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Build a Waste Free Nation

posted Apr 20, 2017, 10:25 PM by Jose Dasig

Johanna V. Consunji 
Teacher 1

             The community is not a place where people build a mountainous smoky home. Neither the school is a place where pupils create a dumping site.

           One of the major causes of improper waste management is lack of discipline of every Filipino. Many people nowadays are becoming more hard-headed than before. We know when, where, and how to segregate and dispose properly those waste, but we often do what is detrimental. Second, is the ignorance of the law? Few are oriented on what will be the consequence and cost of littering everywhere. Third, is lack of love and care for the environment?  Many Filipinos even people all around the world are guilty for this occurrence.  We start to neglect and not give importance of what God created. It says in the Holy Bible “We as humans, are responsible for taking care of our environment”, but it seems that we are the first to annihilate it. Lastly, foreign countries like Canada use our nation as their dumping site. According to the report of GMA News last month, Canada brought their trash in our country for no specific reason. The government is still deaf and mute for this issue for it will just start a problem if it reacts.

           Consequently, improper segregation and disposal of waste have a tremendous effect in each and every one of us. First, our environment will be more expose with the garbage that can harm us. For this reason, there will be more floods in our country. In addition, our nation will not be a tourist destination for it will be more unclean that cannot attract the eyes of the foreigners. Furthermore, all the animals might also be affected because there would be no place for them to live as well as there would be no food for them to eat. For all things will be poisonous because of the chemical content of the garbage. Lastly, there are lots of diseases that we, as humans can get in inappropriate disposal.

           On the contrary, we can make necessary solutions for this matter if we really want to save our state for becoming a smoky mountain home. As Filipino citizen, we must have proper discipline on waste management. We must know that if we do the right thing like segregating biodegradable from non-biodegradable materials it will be a great help for the environment. Next, we must make necessary research about the law and what it states regarding the penalty of being disobedient. Moreover, as a member of the Filipino community we must have unity to build a nation with a certain goal to develop the love and care for our surroundings by means of making it clean through the help of government programs. Lastly, we must not be afraid of protecting the dignity of our country.  We must respect and stand for our nation against some countries that abuse our environment.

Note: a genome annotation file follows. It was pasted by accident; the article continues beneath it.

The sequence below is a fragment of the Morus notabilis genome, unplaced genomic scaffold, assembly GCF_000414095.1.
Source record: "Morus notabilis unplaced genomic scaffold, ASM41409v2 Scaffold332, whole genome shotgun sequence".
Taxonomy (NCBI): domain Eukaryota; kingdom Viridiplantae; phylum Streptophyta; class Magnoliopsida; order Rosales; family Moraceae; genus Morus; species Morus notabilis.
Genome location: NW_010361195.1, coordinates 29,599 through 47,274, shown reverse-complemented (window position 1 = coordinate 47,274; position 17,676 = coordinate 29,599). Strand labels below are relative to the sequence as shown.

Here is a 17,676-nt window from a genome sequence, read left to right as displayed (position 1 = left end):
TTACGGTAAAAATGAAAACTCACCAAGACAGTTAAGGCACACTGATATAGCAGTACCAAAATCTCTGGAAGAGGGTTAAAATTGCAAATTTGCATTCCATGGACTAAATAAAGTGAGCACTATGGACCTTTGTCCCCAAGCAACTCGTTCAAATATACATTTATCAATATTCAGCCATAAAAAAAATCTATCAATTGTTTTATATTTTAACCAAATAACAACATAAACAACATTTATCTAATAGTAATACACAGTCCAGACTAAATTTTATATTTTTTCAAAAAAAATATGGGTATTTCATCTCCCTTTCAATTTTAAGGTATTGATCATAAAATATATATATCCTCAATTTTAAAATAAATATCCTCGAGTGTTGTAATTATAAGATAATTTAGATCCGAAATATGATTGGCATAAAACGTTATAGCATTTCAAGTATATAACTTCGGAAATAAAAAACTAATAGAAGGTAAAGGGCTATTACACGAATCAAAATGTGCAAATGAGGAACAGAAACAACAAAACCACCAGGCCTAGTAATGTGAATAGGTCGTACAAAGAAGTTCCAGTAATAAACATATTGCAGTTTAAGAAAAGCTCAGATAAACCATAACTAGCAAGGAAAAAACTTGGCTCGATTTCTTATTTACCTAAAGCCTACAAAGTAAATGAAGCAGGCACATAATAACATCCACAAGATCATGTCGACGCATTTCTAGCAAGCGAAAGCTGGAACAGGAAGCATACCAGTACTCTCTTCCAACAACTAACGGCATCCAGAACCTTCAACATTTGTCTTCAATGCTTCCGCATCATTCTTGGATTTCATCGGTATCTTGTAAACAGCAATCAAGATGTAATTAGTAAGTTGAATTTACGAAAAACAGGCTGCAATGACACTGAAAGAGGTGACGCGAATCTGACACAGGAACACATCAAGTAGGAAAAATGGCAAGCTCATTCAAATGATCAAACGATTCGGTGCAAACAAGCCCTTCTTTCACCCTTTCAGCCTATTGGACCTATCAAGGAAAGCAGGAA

Let the human live in a green and clean home. Live a hopeful generation for a heaven- like environment where we all, can breathe fresh air, can see green lands and can live a healthful life.

Positive Discipline to a Child’s Development

posted Apr 20, 2017, 10:22 PM by Jose Dasig

Rhyann Carlos D. Balan 
Teacher 1


            Teachers play an important role in helping children become caring, capable and resilient adults. For this to happen, it is crucial that we as teacher consider what kind of people we want our students to become, and to interact with them in school implementing and teaching the values and skills that they will need to become compassionate and competent citizens of our country.

            The first important thing that we can do is to create a warm friendly environment and classroom situation that ensure our students to be physically, mentally and emotionally safe. It considers that we recognize and respect their difference and developmental level, become sensitive to their academic and social needs, and empathize with their feelings and emotions and even the real-life situations that they have.

            A child is a special creation of God. They want to stay and live in a warm, safe and loving environment wherein they learn best and participate actively. We always assure that “No Child Left Behind” in any classroom situation. Let them feel your love and care through listening and understanding their little voices that are full of hopes and dreams.

            There is no perfect classroom situation, and there is always a possibility of conflict between students and teachers. But through the implementation of Positive Discipline Model, we can use the conflict as a great opportunity to teach and deal with our students especially to ourselves on how to manage emotions and resolve conflict without any harmful abuse. Let’s make the world safe for children.

            Instead of shouting, getting angry, blaming others and making ourselves stressed by the negative situations in our class, why don’t we use our dreams, goals and passion in teaching as a motivation to continue living in a profession that is full of challenges and chances to change one’s life for the better?

            I know that it is a hard job. But always consider your dreams and sacrifices many years from now. The times that you are aiming to become a public school servant, having a high enough salary, and looking for a permanent position,

            Spider man said that “Great Power comes with Great Responsibility”. Yes, we have a great responsibility to the next generation because the great power is a God-given gift to us.

Continuous Improvement of all Teachers- highly supported by the system for Learner’s Growth and Development

posted Apr 20, 2017, 10:17 PM by Jose Dasig

Rhyann Carlos D. Balan